I think this decorative spread gives the best of both worlds. Its modular elements – the envelopes, the category labels, and inserts – are all changeable, rearrangeable, and replaceable. But only when they have to be. For instance, we’ll likely have to replace the bullet lists after each vacation, but not the luggage labels.
3. Design Your Bullet Journal Packing List
Much like you would for daily or weekly spreads, calculate a simple layout for your packing spread. Leave enough room for each category, including its potential bullet list and header. Keep everything neat and orderly, preferably aligned to your grid spacing cheat sheet.
In our case, even though we’re using inserts, notice how each of the pouches is spaced symmetrically on the double-paged spread.
At the end of the day, though, this is just a LIST. If you mismeasure the layout, who cares? Some of us bullet journaling junkies just HAVE to finesse every little thing, but by no means do you have to!
Finally, this step is where you get to manifest all of your creative ideas. How about trying your hand at the following cute doodles? (Minimal lists without the pomp are totally fine, too!)
A paper airplane. A super popular symbol for travel, this one’s easy yet good-looking. It’s essentially a bunch of “V’s” assembled together. No matter how you draw it, make sure all the triangular shapes resemble wedges. Also, to give perspective, make the further wing slightly thinner than the one closer to you.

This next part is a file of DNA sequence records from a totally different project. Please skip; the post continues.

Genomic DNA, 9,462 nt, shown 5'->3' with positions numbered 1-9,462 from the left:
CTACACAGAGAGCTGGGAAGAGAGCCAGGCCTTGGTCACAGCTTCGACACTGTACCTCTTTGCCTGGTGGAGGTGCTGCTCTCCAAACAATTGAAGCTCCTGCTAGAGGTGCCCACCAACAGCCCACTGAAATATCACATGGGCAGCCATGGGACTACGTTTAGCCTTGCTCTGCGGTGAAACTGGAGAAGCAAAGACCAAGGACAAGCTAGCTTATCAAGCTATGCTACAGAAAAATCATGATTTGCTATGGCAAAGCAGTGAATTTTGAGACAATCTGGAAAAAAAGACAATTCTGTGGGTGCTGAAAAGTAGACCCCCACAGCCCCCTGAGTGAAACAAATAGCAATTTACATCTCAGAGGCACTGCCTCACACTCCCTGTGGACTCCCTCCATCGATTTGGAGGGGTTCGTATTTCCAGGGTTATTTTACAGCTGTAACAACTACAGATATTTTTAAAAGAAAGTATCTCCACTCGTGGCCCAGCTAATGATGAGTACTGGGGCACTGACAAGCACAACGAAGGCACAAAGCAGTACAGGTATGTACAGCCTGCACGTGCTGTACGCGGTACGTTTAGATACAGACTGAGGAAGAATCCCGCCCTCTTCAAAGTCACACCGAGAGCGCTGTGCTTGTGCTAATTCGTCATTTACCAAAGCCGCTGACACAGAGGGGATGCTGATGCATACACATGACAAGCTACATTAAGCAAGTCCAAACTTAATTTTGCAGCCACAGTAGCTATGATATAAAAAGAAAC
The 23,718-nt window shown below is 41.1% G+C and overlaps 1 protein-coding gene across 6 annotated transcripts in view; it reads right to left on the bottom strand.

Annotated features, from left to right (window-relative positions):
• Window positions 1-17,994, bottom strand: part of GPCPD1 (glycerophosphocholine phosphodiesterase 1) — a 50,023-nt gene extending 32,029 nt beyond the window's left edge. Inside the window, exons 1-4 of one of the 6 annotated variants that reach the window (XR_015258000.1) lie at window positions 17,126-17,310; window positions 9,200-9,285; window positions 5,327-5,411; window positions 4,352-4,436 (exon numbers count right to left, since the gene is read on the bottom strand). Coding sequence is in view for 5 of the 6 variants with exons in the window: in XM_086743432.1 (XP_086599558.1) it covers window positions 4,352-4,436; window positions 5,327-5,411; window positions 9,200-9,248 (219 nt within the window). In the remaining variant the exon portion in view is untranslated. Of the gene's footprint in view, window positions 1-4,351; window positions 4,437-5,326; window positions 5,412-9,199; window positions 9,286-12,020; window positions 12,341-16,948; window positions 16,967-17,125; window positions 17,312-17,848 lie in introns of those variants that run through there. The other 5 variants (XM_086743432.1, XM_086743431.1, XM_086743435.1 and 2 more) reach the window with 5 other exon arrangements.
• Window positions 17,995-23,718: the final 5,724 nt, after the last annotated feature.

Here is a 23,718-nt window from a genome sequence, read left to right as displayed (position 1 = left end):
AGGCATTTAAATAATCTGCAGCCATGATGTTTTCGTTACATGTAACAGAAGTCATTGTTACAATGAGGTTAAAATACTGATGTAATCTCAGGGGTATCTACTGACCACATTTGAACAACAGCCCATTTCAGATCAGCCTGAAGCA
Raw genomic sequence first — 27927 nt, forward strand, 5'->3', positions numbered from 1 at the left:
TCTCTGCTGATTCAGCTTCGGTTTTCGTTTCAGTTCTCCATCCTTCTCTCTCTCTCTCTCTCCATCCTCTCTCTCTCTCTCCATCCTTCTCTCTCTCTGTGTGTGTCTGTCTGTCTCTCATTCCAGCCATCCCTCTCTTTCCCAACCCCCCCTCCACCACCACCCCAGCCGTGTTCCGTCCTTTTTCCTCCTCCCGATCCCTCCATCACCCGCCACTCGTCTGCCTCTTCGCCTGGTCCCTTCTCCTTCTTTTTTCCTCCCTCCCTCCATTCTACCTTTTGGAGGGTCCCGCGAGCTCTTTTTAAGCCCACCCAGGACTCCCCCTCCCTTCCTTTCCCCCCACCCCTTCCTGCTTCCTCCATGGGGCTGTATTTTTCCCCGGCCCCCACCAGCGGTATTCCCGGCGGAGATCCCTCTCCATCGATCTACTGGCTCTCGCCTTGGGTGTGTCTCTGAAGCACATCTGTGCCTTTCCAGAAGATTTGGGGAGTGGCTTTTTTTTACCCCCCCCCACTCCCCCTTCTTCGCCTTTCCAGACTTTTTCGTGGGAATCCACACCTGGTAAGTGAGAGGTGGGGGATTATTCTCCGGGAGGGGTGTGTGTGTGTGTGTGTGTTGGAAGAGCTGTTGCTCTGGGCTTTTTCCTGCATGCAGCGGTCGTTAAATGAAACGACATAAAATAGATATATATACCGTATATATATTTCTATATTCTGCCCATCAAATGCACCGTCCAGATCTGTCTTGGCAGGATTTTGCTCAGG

A suitcase. Start by doodling a rectangle with rounded corners. From there, you can draw the handle, the wheels, the corner protectors, the bands, some stickers – really, any feature you wish – using basic shapes.
Casey converted small card envelopes into suitcases by using thin Washi tape for the bands and corner protectors. She finished off the other easy details using a 0.5mm Sakura Pigma Micron pen.
A backpack. Although traveler’s backpacks come in all shapes and sizes, I’ll show you how to draw one with an arched top. Usually, there’s also a compartment on the front lower half. For the upper half, you could draw a flap or another small compartment.
I love how Casey divided her cut-out backpack into two parts, with the lower portion functioning as a pocket for inserts.
If you’re intimidated by fancy bullet journal stickers, Washi tape, brush pens, and the pressure to write beautiful lettering, don’t be. Bullet journaling is a means to an end – better productivity. So start basic with the design and gradually progress from there.
Other Bullet Journal Packing Lists From Around the Web
Need more packing list inspo for your BuJo? Here are several other spreads from bullet journaling veterans we really like:
A Stylish Theme Without the Embellishments
This organized packing list has everything we love, in a style we agree with. The color choice is excellent. The suitcase doodles are simple yet fitting. In fact, go over to the Plenty of Plans Instagram feed, and you’ll be encouraged by how even unsophisticated doodles can create a stellar presentation! Credit: @plentyofplans
The Master Tracker
So, Jenn’s list is what I suppose Casey’s list would look like for a 2-week adventure. It makes my head spin. Regardless, this is a very intelligent spread. The items are divided into appropriate categories, albeit according to type rather than whereabouts. But color-coding could easily address this! Credit: @happie_jenn